The first scenario is where consent is present. In this typical scenario, students consent to release of personally identifiable information from their education records through a signed, written consent form specifying the person (or group of people) to whom disclosures may be made (34 C.F.R. § 99). Changes to the FERPA regulations from 2008 add an expectation that advisors will take reasonable steps to authenticate the identity of any third party requesting access to a student’s education records. For this reason, many institutions add a password to FERPA disclosure consent forms; students then share this password with the persons to whom they are consenting to have their records released; that third party must then provide the password to the advisor before disclosure may occur.
Legitimate Educational Interest
The second common scenario includes disclosures to school officials with a legitimate educational interest (34 C.F.R. § 99). FERPA does not specify who will be considered to have a legitimate educational interest, but rather views this broadly. It is likely that any employee of the institution with some articulable connection to the educational mission of institution will qualify. Advisors should inquire, however, into whether their institutions specifically define who will have a legitimate educational interest. For example, the online bulletin from Indiana University Bloomington (2014) gives a broad overview of the types of individuals who may qualify under this exception.
A school official is a person employed by the University in an administrative, supervisory, academic or research, or support staff position (including law enforcement unit personnel and health staff); a person or entity with whom the University has contracted (such as an attorney, auditor, or collection agent; the Indiana University Foundation and Indiana University Alumni Association; and vendors of services such as e-mail or other electronic applications, enrollment verification, and so on); a person serving on the Board of Trustees; or a student serving on an official committee, such as a disciplinary or grievance committee, or assisting another school official in performing his or her tasks. A school official has a legitimate educational interest if the official needs to review an education record in order to fulfill his or her professional responsibilities for the University (para. 3).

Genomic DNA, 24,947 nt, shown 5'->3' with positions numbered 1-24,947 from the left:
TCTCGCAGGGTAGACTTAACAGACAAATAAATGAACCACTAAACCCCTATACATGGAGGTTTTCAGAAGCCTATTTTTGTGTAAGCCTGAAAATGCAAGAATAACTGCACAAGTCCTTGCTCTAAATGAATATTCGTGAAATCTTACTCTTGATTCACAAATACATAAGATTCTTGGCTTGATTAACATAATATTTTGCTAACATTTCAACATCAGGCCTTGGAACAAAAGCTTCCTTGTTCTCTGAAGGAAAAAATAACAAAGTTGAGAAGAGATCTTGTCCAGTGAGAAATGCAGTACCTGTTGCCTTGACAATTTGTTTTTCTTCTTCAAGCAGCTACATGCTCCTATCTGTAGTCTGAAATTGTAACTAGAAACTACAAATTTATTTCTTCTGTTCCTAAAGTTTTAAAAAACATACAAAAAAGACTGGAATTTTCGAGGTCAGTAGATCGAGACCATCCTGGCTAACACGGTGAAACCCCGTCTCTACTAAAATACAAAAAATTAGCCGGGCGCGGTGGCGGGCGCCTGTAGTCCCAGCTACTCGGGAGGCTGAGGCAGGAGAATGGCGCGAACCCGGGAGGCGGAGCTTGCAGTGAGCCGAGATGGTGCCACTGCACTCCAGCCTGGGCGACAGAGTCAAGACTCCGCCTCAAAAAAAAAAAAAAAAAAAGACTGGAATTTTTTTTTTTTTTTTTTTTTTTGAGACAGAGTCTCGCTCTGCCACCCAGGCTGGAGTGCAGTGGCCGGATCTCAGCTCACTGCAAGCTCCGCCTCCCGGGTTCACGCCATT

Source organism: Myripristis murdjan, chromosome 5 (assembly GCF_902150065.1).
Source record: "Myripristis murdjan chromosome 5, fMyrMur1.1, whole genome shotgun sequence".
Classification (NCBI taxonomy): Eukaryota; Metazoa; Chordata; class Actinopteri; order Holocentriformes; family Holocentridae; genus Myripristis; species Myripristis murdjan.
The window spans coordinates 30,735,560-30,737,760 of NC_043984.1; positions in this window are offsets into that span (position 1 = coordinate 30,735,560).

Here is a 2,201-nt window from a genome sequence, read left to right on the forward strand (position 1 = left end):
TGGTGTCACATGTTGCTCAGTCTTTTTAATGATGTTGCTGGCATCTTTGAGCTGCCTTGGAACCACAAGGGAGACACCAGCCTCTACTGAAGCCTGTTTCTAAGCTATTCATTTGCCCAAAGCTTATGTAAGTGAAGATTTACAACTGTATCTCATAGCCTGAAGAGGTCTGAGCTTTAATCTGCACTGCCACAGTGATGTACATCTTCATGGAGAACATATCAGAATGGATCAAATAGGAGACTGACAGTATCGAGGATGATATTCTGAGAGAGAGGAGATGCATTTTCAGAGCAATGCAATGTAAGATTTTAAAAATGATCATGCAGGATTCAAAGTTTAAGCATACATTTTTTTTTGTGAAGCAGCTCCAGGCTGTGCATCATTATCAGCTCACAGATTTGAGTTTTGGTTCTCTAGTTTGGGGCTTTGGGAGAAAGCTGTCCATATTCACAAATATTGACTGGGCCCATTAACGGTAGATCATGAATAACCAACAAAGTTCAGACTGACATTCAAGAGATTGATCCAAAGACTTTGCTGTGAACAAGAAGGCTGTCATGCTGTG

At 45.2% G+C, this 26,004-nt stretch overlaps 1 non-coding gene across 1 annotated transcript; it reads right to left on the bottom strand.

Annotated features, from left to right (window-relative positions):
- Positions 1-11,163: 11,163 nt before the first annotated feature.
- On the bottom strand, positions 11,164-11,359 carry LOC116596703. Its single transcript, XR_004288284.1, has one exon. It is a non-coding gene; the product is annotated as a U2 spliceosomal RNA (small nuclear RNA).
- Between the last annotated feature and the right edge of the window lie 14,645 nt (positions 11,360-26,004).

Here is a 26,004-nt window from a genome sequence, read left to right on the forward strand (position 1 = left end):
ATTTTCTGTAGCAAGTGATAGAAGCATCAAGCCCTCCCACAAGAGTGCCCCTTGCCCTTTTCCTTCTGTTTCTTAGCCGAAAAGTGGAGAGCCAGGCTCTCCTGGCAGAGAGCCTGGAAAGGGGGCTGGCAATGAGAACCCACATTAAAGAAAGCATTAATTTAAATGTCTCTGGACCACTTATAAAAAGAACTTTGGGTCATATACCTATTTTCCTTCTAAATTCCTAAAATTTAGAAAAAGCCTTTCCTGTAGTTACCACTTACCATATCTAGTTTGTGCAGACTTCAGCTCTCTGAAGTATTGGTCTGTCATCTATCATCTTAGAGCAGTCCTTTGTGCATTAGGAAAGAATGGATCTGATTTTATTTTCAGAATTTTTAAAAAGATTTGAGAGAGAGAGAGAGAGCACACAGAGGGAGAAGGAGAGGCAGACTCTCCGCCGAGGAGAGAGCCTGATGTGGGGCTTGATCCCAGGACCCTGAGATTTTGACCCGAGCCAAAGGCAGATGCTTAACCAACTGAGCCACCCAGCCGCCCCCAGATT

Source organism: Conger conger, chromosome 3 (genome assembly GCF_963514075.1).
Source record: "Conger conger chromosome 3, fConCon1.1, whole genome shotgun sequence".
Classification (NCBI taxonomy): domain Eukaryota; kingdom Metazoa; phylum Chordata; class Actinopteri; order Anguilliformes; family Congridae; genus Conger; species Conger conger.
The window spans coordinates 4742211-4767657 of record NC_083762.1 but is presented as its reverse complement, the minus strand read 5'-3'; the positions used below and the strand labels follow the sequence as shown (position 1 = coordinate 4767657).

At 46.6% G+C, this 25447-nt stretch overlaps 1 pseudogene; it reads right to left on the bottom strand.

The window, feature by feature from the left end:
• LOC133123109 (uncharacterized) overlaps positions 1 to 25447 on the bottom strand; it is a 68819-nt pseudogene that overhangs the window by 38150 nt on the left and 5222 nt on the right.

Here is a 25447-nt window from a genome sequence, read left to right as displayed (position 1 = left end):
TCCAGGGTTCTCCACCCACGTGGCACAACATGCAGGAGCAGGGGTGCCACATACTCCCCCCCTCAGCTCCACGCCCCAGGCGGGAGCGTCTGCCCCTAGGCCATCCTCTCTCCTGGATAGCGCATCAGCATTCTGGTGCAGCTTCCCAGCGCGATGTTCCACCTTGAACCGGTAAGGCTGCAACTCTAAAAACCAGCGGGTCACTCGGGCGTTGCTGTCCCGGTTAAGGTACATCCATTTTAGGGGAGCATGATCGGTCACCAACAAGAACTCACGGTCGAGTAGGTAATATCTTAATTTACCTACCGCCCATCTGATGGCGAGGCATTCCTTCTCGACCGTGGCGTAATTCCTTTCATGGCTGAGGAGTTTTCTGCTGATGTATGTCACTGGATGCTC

A third common disclosure scenario in advising is in the tax dependent exception. FERPA allows—but never mandates—institutions to disclose information from a student’s education record to a parent who claims that student as a tax dependent (34 C.F.R. § 99). Typically, if an institution opts to release education records in this manner, the institution will have staff in the registrar’s office trained on receiving and interpreting tax forms. If advisors share education record information under the tax dependent exception, that disclosure must be recorded in a log (no such requirement exists for the consent-based or legitimate education interest scenarios discussed above).
Health and Safety Exception
In 2008, regulatory updates to FERPA clarified the health and safety exception. This was done in part to encourage sharing of information that might prevent tragedies like the 2007 shootings at Virginia Tech (Nicholson & O’Reardon, 2009). Under the health and safety exception, advisors may share information from an education record (e.g., a troubling email) if doing so is necessary to protect the health and safety of that student or others. As with the tax-dependent status exception, disclosures under the health and safety exception must be recorded in a log.